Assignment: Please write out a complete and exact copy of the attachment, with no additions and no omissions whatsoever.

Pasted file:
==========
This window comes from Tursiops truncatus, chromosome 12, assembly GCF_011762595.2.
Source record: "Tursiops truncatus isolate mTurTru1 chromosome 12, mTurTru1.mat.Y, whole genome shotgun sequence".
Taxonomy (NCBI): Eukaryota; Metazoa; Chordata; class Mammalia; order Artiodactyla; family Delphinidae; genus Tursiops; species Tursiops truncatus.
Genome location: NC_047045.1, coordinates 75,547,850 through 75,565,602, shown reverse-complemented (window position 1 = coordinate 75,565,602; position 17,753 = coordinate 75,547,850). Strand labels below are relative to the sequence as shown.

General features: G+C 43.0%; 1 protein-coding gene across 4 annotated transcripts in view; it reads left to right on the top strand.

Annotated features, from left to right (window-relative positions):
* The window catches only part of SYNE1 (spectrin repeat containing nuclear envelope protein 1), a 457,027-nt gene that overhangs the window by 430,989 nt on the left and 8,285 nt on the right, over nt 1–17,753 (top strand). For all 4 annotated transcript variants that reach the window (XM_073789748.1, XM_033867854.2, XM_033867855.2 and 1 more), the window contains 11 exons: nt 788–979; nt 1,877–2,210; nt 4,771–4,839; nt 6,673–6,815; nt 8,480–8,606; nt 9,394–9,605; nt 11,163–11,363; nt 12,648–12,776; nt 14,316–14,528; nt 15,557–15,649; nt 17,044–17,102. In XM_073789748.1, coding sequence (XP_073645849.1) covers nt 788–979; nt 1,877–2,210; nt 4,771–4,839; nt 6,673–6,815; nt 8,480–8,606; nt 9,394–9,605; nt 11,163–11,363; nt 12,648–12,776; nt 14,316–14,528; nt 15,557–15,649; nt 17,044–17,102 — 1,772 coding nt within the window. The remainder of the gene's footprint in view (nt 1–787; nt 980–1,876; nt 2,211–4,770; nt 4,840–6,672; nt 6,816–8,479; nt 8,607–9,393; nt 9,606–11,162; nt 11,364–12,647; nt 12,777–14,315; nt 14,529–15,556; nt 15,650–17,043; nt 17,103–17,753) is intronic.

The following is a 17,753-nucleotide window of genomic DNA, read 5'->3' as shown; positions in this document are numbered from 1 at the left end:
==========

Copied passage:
This window comes from Tursiops truncatus, chromosome 12, assembly GCF_011762595.2.
Source record: "Tursiops truncatus isolate mTurTru1 chromosome 12, mTurTru1.mat.Y, whole genome shotgun sequence".
Taxonomy (NCBI): Eukaryota; Metazoa; Chordata; class Mammalia; order Artiodactyla; family Delphinidae; genus Tursiops; species Tursiops truncatus.
Genome location: NC_047045.1, coordinates 75,547,850 through 75,565,602, shown reverse-complemented (window position 1 = coordinate 75,565,602; position 17,753 = coordinate 75,547,850). Strand labels below are relative to the sequence as shown.

General features: G+C 43.0%; 1 protein-coding gene across 4 annotated transcripts in view; it reads left to right on the top strand.

Annotated features, from left to right (window-relative positions):
* The window catches only part of SYNE1 (spectrin repeat containing nuclear envelope protein 1), a 457,027-nt gene that overhangs the window by 430,989 nt on the left and 8,285 nt on the right, over nt 1–17,753 (top strand). For all 4 annotated transcript variants that reach the window (XM_073789748.1, XM_033867854.2, XM_033867855.2 and 1 more), the window contains 11 exons: nt 788–979; nt 1,877–2,210; nt 4,771–4,839; nt 6,673–6,815; nt 8,480–8,606; nt 9,394–9,605; nt 11,163–11,363; nt 12,648–12,776; nt 14,316–14,528; nt 15,557–15,649; nt 17,044–17,102. In XM_073789748.1, coding sequence (XP_073645849.1) covers nt 788–979; nt 1,877–2,210; nt 4,771–4,839; nt 6,673–6,815; nt 8,480–8,606; nt 9,394–9,605; nt 11,163–11,363; nt 12,648–12,776; nt 14,316–14,528; nt 15,557–15,649; nt 17,044–17,102 — 1,772 coding nt within the window. The remainder of the gene's footprint in view (nt 1–787; nt 980–1,876; nt 2,211–4,770; nt 4,840–6,672; nt 6,816–8,479; nt 8,607–9,393; nt 9,606–11,162; nt 11,364–12,647; nt 12,777–14,315; nt 14,529–15,556; nt 15,650–17,043; nt 17,103–17,753) is intronic.

The following is a 17,753-nucleotide window of genomic DNA, read 5'->3' as shown; positions in this document are numbered from 1 at the left end: